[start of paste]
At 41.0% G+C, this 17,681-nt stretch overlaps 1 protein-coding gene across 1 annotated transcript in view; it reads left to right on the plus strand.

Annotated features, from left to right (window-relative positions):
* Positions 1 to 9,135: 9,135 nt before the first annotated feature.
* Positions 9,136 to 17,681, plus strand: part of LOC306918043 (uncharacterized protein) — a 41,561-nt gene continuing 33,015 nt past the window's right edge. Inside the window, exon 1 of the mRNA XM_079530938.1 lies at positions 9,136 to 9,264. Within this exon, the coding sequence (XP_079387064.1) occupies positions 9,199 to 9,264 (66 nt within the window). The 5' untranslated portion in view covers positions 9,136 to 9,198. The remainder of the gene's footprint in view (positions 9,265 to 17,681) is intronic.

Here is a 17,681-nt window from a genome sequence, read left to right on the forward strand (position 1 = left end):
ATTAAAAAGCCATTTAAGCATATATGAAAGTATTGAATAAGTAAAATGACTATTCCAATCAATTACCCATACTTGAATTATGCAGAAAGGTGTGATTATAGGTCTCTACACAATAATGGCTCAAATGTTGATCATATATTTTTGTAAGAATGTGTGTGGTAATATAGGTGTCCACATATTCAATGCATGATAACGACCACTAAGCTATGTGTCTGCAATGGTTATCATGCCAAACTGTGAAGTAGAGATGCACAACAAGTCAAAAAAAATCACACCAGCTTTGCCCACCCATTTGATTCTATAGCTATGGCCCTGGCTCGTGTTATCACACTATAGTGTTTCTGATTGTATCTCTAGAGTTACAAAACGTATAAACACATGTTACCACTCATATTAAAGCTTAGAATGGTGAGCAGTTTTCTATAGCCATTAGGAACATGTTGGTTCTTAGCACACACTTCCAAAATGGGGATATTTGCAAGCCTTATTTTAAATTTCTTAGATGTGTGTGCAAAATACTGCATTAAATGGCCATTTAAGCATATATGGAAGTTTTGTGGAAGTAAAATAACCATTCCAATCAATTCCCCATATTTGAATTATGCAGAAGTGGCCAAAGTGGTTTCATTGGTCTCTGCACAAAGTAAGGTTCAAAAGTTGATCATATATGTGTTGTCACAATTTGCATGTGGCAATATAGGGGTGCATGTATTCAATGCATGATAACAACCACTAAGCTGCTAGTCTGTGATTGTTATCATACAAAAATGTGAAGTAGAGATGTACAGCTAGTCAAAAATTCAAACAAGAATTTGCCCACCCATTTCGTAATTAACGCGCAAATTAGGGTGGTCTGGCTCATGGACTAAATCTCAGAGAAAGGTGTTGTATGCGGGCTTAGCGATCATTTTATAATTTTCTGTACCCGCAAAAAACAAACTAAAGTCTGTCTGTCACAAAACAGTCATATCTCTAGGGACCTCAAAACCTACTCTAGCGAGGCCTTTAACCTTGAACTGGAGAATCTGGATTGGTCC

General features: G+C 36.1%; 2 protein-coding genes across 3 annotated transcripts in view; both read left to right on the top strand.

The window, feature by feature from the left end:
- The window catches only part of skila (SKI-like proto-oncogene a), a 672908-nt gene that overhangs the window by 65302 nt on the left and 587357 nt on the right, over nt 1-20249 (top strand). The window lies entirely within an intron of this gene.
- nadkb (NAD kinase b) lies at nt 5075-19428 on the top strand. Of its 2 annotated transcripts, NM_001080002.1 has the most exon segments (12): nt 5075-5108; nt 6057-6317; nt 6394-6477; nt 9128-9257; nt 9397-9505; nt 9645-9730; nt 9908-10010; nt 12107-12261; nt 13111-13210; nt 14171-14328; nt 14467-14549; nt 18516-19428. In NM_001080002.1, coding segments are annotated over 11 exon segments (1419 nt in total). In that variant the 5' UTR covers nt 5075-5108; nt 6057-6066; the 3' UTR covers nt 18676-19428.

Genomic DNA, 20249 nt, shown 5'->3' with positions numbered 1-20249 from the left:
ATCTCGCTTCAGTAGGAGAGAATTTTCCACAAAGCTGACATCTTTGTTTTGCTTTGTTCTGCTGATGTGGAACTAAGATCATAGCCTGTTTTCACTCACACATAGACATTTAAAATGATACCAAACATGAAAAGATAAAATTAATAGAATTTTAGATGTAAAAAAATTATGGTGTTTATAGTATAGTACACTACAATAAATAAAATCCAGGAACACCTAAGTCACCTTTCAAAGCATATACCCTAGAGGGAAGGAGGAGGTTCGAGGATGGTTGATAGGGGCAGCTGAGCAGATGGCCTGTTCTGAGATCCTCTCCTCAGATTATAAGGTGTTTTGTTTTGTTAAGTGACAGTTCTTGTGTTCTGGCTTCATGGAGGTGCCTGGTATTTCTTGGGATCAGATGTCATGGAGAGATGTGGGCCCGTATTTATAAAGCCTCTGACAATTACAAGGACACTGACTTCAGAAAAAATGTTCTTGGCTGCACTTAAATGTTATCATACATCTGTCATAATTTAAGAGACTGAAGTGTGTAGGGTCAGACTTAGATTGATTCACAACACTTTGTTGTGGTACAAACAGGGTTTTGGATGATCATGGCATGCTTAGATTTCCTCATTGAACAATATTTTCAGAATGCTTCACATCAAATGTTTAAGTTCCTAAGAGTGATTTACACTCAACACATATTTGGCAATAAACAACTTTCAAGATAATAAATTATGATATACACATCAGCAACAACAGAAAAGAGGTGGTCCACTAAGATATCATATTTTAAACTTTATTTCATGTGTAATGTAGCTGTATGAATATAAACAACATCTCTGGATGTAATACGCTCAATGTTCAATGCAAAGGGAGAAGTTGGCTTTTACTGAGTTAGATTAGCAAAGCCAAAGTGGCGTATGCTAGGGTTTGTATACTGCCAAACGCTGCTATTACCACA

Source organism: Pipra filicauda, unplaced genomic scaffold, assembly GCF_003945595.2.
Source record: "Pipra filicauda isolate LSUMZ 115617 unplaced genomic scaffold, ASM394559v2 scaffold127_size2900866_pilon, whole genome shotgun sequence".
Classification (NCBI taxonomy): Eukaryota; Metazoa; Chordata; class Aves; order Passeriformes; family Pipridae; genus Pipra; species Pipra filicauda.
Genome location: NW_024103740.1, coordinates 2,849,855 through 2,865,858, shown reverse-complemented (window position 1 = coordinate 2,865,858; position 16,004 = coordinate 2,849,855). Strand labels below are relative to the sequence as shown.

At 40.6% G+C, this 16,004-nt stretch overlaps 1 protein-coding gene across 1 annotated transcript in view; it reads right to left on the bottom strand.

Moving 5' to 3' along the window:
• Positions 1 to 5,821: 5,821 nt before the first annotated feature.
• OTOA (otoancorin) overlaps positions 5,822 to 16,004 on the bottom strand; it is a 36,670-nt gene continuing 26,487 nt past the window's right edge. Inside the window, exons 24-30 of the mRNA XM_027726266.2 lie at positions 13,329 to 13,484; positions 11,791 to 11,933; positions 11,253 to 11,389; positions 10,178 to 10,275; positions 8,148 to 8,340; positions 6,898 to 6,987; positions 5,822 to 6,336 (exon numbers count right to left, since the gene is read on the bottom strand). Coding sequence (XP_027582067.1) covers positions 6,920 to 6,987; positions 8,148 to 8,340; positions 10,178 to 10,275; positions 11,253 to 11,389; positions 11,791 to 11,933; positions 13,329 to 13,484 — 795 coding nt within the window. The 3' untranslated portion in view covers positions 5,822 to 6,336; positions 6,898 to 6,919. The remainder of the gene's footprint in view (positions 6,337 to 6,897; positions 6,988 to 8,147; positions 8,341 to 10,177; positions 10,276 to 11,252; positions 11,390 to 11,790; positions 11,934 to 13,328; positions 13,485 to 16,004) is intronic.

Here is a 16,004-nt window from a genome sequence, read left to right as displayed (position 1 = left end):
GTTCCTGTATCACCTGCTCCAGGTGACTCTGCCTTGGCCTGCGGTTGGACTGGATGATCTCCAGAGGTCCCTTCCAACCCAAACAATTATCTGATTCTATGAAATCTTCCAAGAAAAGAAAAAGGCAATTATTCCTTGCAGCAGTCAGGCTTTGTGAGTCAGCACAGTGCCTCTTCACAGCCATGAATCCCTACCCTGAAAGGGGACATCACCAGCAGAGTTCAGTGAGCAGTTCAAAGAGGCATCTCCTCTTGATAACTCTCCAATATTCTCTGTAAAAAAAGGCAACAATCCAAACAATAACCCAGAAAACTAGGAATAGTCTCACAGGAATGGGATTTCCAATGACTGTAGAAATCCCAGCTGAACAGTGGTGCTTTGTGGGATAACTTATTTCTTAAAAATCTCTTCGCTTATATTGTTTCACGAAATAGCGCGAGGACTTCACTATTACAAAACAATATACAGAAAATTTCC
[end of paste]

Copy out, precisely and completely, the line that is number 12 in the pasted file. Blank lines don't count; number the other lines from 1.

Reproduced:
ATCTCGCTTCAGTAGGAGAGAATTTTCCACAAAGCTGACATCTTTGTTTTGCTTTGTTCTGCTGATGTGGAACTAAGATCATAGCCTGTTTTCACTCACACATAGACATTTAAAATGATACCAAACATGAAAAGATAAAATTAATAGAATTTTAGATGTAAAAAAATTATGGTGTTTATAGTATAGTACACTACAATAAATAAAATCCAGGAACACCTAAGTCACCTTTCAAAGCATATACCCTAGAGGGAAGGAGGAGGTTCGAGGATGGTTGATAGGGGCAGCTGAGCAGATGGCCTGTTCTGAGATCCTCTCCTCAGATTATAAGGTGTTTTGTTTTGTTAAGTGACAGTTCTTGTGTTCTGGCTTCATGGAGGTGCCTGGTATTTCTTGGGATCAGATGTCATGGAGAGATGTGGGCCCGTATTTATAAAGCCTCTGACAATTACAAGGACACTGACTTCAGAAAAAATGTTCTTGGCTGCACTTAAATGTTATCATACATCTGTCATAATTTAAGAGACTGAAGTGTGTAGGGTCAGACTTAGATTGATTCACAACACTTTGTTGTGGTACAAACAGGGTTTTGGATGATCATGGCATGCTTAGATTTCCTCATTGAACAATATTTTCAGAATGCTTCACATCAAATGTTTAAGTTCCTAAGAGTGATTTACACTCAACACATATTTGGCAATAAACAACTTTCAAGATAATAAATTATGATATACACATCAGCAACAACAGAAAAGAGGTGGTCCACTAAGATATCATATTTTAAACTTTATTTCATGTGTAATGTAGCTGTATGAATATAAACAACATCTCTGGATGTAATACGCTCAATGTTCAATGCAAAGGGAGAAGTTGGCTTTTACTGAGTTAGATTAGCAAAGCCAAAGTGGCGTATGCTAGGGTTTGTATACTGCCAAACGCTGCTATTACCACA